Michigan Court Denies Appeal of Judge’s Order in Lawsuit Seeking Election Audit

November 17, 2020 Updated: November 17, 2020

The Michigan State Court of Appeals on Nov. 16 denied an emergency appeal filed by a group that sought a court order to audit the 2020 election.

Michael Riordan, the presiding judge on the appeals court, wrote that the appeal request “is DENIED for failure to persuade the Court of the existence of manifest error requiring reversal.”

The Great Lakes Justice Center on Monday appealed a Wayne county judge’s order that denied a request for an audit of the 2020 election and called to block the certification of the election results.

Center filed the appeal with the state of Michigan Court of Appeals on Monday calling for an immediate reversal of the order issued by Wayne County Circuit Court Judge Timothy Kenny.

“The trial court’s failure to enforce the Michigan Constitution and state election laws is reversible error that is so manifest that an immediate reversal of the judgment or order appealed from should be granted without formal argument or submission,” the appeal states.

The Wayne County Board of Canvassers is scheduled to vote on certifying the county’s election results at 5 p.m. on Tuesday. The appellees requested for the motion to be addressed as an emergency to prevent the certification.

The appeal cites several legal factual errors the lower court allegedly committed, including that Kenny declined to enforce the language of the state Constitution, which permits voters to request an audit of the election. The appeal also points out that the judge held against the plaintiffs the fact that they did not attend a pre-election walk-through.

“However, neither the Plaintiffs nor their witnesses were informed of this meeting. It is impossible to attend a meeting that a person is not made aware of and has no knowledge that it is being held. Yet, the trial court holds their non-attendance against them in his decision,” a press release accompanying the appeal states.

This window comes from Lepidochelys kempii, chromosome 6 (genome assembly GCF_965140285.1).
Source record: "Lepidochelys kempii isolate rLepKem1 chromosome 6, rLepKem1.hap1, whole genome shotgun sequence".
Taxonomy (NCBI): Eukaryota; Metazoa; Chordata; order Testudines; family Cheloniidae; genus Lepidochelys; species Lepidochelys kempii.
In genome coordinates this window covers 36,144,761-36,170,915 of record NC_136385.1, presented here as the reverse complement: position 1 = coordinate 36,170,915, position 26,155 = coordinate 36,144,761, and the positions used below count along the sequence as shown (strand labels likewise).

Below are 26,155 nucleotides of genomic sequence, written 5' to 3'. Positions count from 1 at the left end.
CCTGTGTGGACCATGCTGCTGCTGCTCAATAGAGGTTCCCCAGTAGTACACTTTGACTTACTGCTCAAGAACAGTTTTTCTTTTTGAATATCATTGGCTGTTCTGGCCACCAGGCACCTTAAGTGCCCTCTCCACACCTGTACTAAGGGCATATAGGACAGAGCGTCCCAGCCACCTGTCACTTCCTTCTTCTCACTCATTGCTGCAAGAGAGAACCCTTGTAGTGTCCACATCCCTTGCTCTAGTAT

The lawsuit was brought by two poll challengers—Cheryl Costantino and Edward McCall—who are alleging that election officials allowed various fraudulent processing of votes, including telling poll workers to backdate ballots, not verify signatures on absentee ballots, ignore signature mismatches, and push through ballots despite questionable validity.

During a hearing last week, David Kallman, the counsel for the plaintiffs, told the judge that voters are “entitled to [an] audit” of the results of an election under a constitutional amendment in Michigan’s Constitution.

In his opinion, Kenny, chief judge of the Third Judicial Circuit Court of Michigan, said it was not up to the court to intervene in the process as it would be an act of “judicial activism.”

“It would be an unprecedented exercise of judicial activism for this Court to stop the certification process of the Wayne County Board of Canvassers,” Kenny said. “The Court cannot defy a legislatively crafted process, substitute its judgment for that of the Legislature, and appoint an independent auditor because of an unwieldy process.”

David Fink, the lawyer for one of the defendants, the City of Detroit, argued that the case was “not ripe for adjudication” because there is no remedy at law until the votes have been certified.

“The courts are not supposed to get involved in the middle of an election, in the middle of a count,” Fink told the judge. “We have a whole detailed statutory procedure and that statutory procedure is set up so that people’s votes count.”

He argued that an audit is only available after an election when initiated by the secretary of state, while citing a Michigan law.

Janita Kan contributed to this report.

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